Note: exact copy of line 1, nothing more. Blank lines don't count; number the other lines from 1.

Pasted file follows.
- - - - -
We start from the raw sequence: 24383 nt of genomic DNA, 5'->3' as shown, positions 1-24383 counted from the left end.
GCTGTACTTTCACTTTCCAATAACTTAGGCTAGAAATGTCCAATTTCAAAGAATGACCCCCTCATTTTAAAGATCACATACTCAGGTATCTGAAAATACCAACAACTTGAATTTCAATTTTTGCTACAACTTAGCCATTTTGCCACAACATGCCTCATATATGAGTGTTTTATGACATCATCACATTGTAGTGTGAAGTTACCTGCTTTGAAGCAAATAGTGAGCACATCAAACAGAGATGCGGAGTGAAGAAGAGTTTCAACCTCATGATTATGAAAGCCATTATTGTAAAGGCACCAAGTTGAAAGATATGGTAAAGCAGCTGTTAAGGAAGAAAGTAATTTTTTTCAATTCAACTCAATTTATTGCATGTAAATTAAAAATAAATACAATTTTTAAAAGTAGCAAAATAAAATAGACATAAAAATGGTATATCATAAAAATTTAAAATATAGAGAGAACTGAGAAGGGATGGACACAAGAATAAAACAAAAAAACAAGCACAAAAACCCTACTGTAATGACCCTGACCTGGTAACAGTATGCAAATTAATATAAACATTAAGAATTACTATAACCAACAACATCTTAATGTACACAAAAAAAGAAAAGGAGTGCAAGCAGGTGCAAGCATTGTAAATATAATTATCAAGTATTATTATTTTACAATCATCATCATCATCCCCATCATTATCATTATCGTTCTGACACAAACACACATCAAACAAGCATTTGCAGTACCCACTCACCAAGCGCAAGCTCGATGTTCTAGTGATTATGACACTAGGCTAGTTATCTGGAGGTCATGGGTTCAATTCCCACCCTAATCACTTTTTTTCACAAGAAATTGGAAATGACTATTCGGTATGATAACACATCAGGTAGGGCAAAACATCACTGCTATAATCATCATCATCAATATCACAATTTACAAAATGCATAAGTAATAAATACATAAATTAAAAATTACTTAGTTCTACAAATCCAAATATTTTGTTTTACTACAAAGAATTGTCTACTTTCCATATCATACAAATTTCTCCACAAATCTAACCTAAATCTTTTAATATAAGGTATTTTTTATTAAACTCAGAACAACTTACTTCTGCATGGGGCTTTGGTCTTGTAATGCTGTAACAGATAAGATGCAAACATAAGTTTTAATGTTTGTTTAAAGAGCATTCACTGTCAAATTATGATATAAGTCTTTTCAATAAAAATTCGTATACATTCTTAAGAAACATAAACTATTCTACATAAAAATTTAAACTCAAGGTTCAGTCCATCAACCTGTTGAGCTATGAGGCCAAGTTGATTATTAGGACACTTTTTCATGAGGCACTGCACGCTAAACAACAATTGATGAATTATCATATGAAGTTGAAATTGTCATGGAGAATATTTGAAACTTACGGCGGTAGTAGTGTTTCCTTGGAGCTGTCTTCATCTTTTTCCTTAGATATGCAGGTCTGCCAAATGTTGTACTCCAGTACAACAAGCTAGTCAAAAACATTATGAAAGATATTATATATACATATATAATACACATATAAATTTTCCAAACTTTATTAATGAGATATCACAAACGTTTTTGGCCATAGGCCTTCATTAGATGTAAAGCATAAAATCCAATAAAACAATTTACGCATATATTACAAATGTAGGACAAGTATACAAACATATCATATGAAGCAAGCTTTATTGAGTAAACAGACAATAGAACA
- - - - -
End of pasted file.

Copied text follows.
We start from the raw sequence: 24383 nt of genomic DNA, 5'->3' as shown, positions 1-24383 counted from the left end.